So, everybody else is talking about it, why don’t I enter the fray and publish my opinions about the new “iPod Mini”:http://www.apple.com/ipodmini/ and the seeming disapproval of many diehard mac enthusiasts.
Contrary to popular belief, the iPod Mini is priced perfectly in the “MP3 player market.”:http://www.amazon.com/exec/obidos/tg/detail/-/B0000AXKBK/ref=pd_ts_e_12/102-4376633-4439302?v=glance&s=electronics&n=493964 Sure there’s people who are saying that a $250 price tag is too high to compete with the junky players offered by other companies and I agree. That doesn’t, however, mean that Apple has ever tried to get enter that market or should.
*Jaguar cars has never offered a low end car because they want to compete with Honda.*
Apple’s original iPod was not marketed from it’s low price. It was, and still is, the top of the line in portable digital music players. It costs the most and sells, why? Because Apple’s strategy is not to create the lowest price digital players on the market, there is enough competition already, instead they created the best MP3 player in the world.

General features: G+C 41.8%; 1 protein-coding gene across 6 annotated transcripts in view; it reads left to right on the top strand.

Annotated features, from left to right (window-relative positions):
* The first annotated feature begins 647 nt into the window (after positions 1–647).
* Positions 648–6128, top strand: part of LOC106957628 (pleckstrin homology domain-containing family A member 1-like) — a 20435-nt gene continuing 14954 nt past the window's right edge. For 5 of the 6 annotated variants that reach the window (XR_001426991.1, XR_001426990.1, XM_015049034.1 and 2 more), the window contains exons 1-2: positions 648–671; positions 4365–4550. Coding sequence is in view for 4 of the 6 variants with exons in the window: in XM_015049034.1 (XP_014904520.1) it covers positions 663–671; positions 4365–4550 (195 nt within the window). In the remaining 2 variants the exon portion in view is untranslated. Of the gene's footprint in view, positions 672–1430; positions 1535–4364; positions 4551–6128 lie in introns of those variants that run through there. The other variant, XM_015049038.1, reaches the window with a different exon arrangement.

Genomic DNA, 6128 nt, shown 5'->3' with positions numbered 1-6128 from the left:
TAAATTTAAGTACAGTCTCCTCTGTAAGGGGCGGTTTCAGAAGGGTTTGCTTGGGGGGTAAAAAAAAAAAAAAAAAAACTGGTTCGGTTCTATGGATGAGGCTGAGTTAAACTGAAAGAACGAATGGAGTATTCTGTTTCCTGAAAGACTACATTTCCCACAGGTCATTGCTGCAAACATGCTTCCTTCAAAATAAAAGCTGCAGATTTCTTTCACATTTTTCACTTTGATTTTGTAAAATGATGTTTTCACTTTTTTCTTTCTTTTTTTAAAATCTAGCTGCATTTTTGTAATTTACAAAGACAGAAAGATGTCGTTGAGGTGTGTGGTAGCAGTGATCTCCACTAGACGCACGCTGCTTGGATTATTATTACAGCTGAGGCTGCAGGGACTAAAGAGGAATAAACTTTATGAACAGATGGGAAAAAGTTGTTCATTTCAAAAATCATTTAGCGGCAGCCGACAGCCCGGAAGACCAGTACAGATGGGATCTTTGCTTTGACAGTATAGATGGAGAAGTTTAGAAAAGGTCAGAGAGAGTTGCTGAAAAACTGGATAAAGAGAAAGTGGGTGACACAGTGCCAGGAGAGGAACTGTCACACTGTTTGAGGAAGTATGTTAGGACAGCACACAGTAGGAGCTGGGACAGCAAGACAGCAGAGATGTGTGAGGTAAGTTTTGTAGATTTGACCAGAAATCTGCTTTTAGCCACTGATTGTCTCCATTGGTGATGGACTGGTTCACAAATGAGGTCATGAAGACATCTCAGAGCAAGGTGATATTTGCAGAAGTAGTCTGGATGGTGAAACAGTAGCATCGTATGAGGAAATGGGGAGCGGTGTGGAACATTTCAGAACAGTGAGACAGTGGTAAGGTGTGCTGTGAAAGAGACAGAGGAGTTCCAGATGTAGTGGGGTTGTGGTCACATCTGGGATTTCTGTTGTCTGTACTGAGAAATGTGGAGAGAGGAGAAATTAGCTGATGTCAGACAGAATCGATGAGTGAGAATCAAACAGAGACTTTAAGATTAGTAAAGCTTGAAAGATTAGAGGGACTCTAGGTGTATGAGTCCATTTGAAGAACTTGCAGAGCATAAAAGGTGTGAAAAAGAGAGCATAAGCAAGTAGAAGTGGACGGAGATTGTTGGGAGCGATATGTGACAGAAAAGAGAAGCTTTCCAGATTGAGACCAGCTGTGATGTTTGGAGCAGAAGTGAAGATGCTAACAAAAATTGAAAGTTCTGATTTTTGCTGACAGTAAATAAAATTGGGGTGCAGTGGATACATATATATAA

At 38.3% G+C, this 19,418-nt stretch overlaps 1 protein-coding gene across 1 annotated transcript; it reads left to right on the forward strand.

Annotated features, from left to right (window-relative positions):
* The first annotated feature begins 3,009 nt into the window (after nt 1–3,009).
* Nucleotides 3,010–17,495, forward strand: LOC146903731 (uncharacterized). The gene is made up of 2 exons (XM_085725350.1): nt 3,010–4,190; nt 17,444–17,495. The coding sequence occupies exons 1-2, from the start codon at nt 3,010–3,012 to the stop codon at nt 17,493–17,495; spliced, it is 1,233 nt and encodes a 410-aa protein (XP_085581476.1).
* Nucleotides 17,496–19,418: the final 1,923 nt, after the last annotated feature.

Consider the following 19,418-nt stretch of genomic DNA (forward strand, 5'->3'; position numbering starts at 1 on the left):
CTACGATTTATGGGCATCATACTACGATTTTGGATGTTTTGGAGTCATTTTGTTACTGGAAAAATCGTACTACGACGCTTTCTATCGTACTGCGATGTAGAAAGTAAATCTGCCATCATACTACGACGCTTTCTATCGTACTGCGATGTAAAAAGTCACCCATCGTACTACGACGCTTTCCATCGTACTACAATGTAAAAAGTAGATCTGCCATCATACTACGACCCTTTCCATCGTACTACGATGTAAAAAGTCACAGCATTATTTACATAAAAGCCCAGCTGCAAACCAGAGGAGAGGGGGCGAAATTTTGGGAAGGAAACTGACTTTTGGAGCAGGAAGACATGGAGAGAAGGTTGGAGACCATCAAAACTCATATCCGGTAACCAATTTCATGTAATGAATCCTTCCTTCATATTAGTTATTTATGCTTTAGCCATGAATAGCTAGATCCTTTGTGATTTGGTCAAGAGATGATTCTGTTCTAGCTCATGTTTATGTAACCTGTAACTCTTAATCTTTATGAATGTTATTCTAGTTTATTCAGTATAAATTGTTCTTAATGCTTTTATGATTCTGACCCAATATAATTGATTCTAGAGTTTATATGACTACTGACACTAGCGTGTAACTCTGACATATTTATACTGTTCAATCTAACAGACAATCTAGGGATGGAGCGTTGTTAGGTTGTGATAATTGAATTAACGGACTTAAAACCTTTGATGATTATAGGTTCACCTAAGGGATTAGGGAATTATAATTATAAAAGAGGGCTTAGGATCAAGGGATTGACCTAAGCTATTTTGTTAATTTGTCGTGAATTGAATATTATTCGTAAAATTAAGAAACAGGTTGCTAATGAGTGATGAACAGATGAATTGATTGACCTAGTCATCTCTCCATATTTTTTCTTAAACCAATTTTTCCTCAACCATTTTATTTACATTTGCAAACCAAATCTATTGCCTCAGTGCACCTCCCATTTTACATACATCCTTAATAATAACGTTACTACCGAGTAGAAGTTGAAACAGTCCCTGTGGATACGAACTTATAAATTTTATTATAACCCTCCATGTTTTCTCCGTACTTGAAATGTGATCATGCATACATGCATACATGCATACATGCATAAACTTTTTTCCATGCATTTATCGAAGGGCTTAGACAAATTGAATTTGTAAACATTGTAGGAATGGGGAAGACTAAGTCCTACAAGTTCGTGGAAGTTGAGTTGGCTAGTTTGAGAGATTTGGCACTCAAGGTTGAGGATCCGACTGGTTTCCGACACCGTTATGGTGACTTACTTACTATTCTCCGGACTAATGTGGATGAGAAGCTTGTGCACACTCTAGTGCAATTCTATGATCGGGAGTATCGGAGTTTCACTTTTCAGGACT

People still don’t quite understand that when you buy an iPod it’s because it is the best player that money can buy, not because it’s a cheap product. I’ve had this conversation with a few people so I shall post it here. People say…
“I wouldn’t buy the 4GB Mini for $250, when I could have the 15BG iPod for $300.”
So, where’s the downside for Apple? Instead of shelling out $250 you’ll shell out $300 and think you’re getting something even better. What Apple do, extremely well I might add, is up the ante ever so slowly that before you know it you’ve bought the $400 model because you wanted the remote and sleeve. The scenario is this you go into the Best Buy to buy a MP3 player and see the iPod Mini. Wow, you say to yourself it’s only $50 bucks more than that other player that holds 1/16th the amount of music. Wow, you say to yourself again for $50 more I get 3 times the amount of storage!